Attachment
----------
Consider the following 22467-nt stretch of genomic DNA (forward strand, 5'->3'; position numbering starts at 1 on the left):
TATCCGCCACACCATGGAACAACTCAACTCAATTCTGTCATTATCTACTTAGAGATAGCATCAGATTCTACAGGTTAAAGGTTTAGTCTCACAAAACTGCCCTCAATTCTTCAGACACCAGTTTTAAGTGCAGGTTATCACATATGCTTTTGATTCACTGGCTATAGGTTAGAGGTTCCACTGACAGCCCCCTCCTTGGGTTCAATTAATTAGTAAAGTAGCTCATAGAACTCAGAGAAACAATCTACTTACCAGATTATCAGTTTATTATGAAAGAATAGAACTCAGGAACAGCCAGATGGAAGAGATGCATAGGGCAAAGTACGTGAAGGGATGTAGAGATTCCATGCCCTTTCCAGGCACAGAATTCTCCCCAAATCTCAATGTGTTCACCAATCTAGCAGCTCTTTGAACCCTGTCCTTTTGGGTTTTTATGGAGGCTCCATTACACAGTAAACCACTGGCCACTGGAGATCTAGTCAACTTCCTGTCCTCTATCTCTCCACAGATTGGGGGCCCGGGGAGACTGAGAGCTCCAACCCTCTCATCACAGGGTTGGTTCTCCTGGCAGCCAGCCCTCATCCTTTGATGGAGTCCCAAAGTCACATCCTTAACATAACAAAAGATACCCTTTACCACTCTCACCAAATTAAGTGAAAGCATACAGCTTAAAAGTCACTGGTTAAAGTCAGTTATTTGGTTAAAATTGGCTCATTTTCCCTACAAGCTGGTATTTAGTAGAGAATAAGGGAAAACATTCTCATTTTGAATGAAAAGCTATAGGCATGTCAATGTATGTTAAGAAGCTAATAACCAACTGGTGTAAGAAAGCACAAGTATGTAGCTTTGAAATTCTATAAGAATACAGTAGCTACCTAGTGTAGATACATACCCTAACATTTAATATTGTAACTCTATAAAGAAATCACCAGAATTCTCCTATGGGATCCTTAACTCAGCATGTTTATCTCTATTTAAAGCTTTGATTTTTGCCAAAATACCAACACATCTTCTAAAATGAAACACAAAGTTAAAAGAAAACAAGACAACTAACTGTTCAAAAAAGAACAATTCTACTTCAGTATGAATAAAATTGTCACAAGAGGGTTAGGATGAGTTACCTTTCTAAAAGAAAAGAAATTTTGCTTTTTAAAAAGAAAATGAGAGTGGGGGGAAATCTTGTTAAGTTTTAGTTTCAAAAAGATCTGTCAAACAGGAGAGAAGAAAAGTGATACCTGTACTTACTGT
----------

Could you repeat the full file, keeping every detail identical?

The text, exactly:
Consider the following 22467-nt stretch of genomic DNA (forward strand, 5'->3'; position numbering starts at 1 on the left):
TATCCGCCACACCATGGAACAACTCAACTCAATTCTGTCATTATCTACTTAGAGATAGCATCAGATTCTACAGGTTAAAGGTTTAGTCTCACAAAACTGCCCTCAATTCTTCAGACACCAGTTTTAAGTGCAGGTTATCACATATGCTTTTGATTCACTGGCTATAGGTTAGAGGTTCCACTGACAGCCCCCTCCTTGGGTTCAATTAATTAGTAAAGTAGCTCATAGAACTCAGAGAAACAATCTACTTACCAGATTATCAGTTTATTATGAAAGAATAGAACTCAGGAACAGCCAGATGGAAGAGATGCATAGGGCAAAGTACGTGAAGGGATGTAGAGATTCCATGCCCTTTCCAGGCACAGAATTCTCCCCAAATCTCAATGTGTTCACCAATCTAGCAGCTCTTTGAACCCTGTCCTTTTGGGTTTTTATGGAGGCTCCATTACACAGTAAACCACTGGCCACTGGAGATCTAGTCAACTTCCTGTCCTCTATCTCTCCACAGATTGGGGGCCCGGGGAGACTGAGAGCTCCAACCCTCTCATCACAGGGTTGGTTCTCCTGGCAGCCAGCCCTCATCCTTTGATGGAGTCCCAAAGTCACATCCTTAACATAACAAAAGATACCCTTTACCACTCTCACCAAATTAAGTGAAAGCATACAGCTTAAAAGTCACTGGTTAAAGTCAGTTATTTGGTTAAAATTGGCTCATTTTCCCTACAAGCTGGTATTTAGTAGAGAATAAGGGAAAACATTCTCATTTTGAATGAAAAGCTATAGGCATGTCAATGTATGTTAAGAAGCTAATAACCAACTGGTGTAAGAAAGCACAAGTATGTAGCTTTGAAATTCTATAAGAATACAGTAGCTACCTAGTGTAGATACATACCCTAACATTTAATATTGTAACTCTATAAAGAAATCACCAGAATTCTCCTATGGGATCCTTAACTCAGCATGTTTATCTCTATTTAAAGCTTTGATTTTTGCCAAAATACCAACACATCTTCTAAAATGAAACACAAAGTTAAAAGAAAACAAGACAACTAACTGTTCAAAAAAGAACAATTCTACTTCAGTATGAATAAAATTGTCACAAGAGGGTTAGGATGAGTTACCTTTCTAAAAGAAAAGAAATTTTGCTTTTTAAAAAGAAAATGAGAGTGGGGGGAAATCTTGTTAAGTTTTAGTTTCAAAAAGATCTGTCAAACAGGAGAGAAGAAAAGTGATACCTGTACTTACTGT